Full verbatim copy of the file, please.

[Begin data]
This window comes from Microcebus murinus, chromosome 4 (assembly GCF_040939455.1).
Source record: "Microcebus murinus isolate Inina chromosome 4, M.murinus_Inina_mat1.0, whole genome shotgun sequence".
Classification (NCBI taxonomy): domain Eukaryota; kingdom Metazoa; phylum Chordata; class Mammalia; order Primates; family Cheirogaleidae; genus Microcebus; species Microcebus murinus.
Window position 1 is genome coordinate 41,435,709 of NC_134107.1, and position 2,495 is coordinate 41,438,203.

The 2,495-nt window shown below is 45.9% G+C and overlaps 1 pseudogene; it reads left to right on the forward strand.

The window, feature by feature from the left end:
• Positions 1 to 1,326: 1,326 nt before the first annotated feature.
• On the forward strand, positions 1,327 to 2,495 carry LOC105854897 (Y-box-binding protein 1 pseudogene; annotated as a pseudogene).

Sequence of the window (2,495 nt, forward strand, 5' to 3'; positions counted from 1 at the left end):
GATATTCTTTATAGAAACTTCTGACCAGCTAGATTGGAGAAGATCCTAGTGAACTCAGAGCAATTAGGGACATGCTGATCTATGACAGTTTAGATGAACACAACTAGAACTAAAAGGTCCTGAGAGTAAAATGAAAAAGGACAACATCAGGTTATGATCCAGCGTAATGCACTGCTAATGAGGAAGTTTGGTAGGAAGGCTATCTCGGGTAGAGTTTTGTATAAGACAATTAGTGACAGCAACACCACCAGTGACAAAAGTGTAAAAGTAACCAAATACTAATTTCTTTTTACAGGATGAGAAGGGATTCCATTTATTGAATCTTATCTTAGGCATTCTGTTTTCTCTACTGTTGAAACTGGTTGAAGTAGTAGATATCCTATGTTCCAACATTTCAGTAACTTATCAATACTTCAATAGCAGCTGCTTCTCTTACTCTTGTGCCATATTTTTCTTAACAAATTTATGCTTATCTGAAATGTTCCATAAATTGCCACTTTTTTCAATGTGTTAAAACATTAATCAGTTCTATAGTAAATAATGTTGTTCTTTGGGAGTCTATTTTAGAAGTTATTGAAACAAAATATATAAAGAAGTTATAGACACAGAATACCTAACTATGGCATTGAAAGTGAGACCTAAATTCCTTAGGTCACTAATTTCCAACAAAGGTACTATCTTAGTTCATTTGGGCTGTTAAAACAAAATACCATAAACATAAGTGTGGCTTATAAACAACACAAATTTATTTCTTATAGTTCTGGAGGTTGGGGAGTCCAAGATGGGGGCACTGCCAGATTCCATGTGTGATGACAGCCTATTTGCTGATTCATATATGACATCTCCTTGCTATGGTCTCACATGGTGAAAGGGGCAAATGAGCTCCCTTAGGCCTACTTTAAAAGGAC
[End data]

This window comes from Microcebus murinus, chromosome 4 (assembly GCF_040939455.1).
Source record: "Microcebus murinus isolate Inina chromosome 4, M.murinus_Inina_mat1.0, whole genome shotgun sequence".
Classification (NCBI taxonomy): domain Eukaryota; kingdom Metazoa; phylum Chordata; class Mammalia; order Primates; family Cheirogaleidae; genus Microcebus; species Microcebus murinus.
Window position 1 is genome coordinate 41,435,709 of NC_134107.1, and position 2,495 is coordinate 41,438,203.

The 2,495-nt window shown below is 45.9% G+C and overlaps 1 pseudogene; it reads left to right on the forward strand.

The window, feature by feature from the left end:
• Positions 1 to 1,326: 1,326 nt before the first annotated feature.
• On the forward strand, positions 1,327 to 2,495 carry LOC105854897 (Y-box-binding protein 1 pseudogene; annotated as a pseudogene).

Sequence of the window (2,495 nt, forward strand, 5' to 3'; positions counted from 1 at the left end):
GATATTCTTTATAGAAACTTCTGACCAGCTAGATTGGAGAAGATCCTAGTGAACTCAGAGCAATTAGGGACATGCTGATCTATGACAGTTTAGATGAACACAACTAGAACTAAAAGGTCCTGAGAGTAAAATGAAAAAGGACAACATCAGGTTATGATCCAGCGTAATGCACTGCTAATGAGGAAGTTTGGTAGGAAGGCTATCTCGGGTAGAGTTTTGTATAAGACAATTAGTGACAGCAACACCACCAGTGACAAAAGTGTAAAAGTAACCAAATACTAATTTCTTTTTACAGGATGAGAAGGGATTCCATTTATTGAATCTTATCTTAGGCATTCTGTTTTCTCTACTGTTGAAACTGGTTGAAGTAGTAGATATCCTATGTTCCAACATTTCAGTAACTTATCAATACTTCAATAGCAGCTGCTTCTCTTACTCTTGTGCCATATTTTTCTTAACAAATTTATGCTTATCTGAAATGTTCCATAAATTGCCACTTTTTTCAATGTGTTAAAACATTAATCAGTTCTATAGTAAATAATGTTGTTCTTTGGGAGTCTATTTTAGAAGTTATTGAAACAAAATATATAAAGAAGTTATAGACACAGAATACCTAACTATGGCATTGAAAGTGAGACCTAAATTCCTTAGGTCACTAATTTCCAACAAAGGTACTATCTTAGTTCATTTGGGCTGTTAAAACAAAATACCATAAACATAAGTGTGGCTTATAAACAACACAAATTTATTTCTTATAGTTCTGGAGGTTGGGGAGTCCAAGATGGGGGCACTGCCAGATTCCATGTGTGATGACAGCCTATTTGCTGATTCATATATGACATCTCCTTGCTATGGTCTCACATGGTGAAAGGGGCAAATGAGCTCCCTTAGGCCTACTTTAAAAGGAC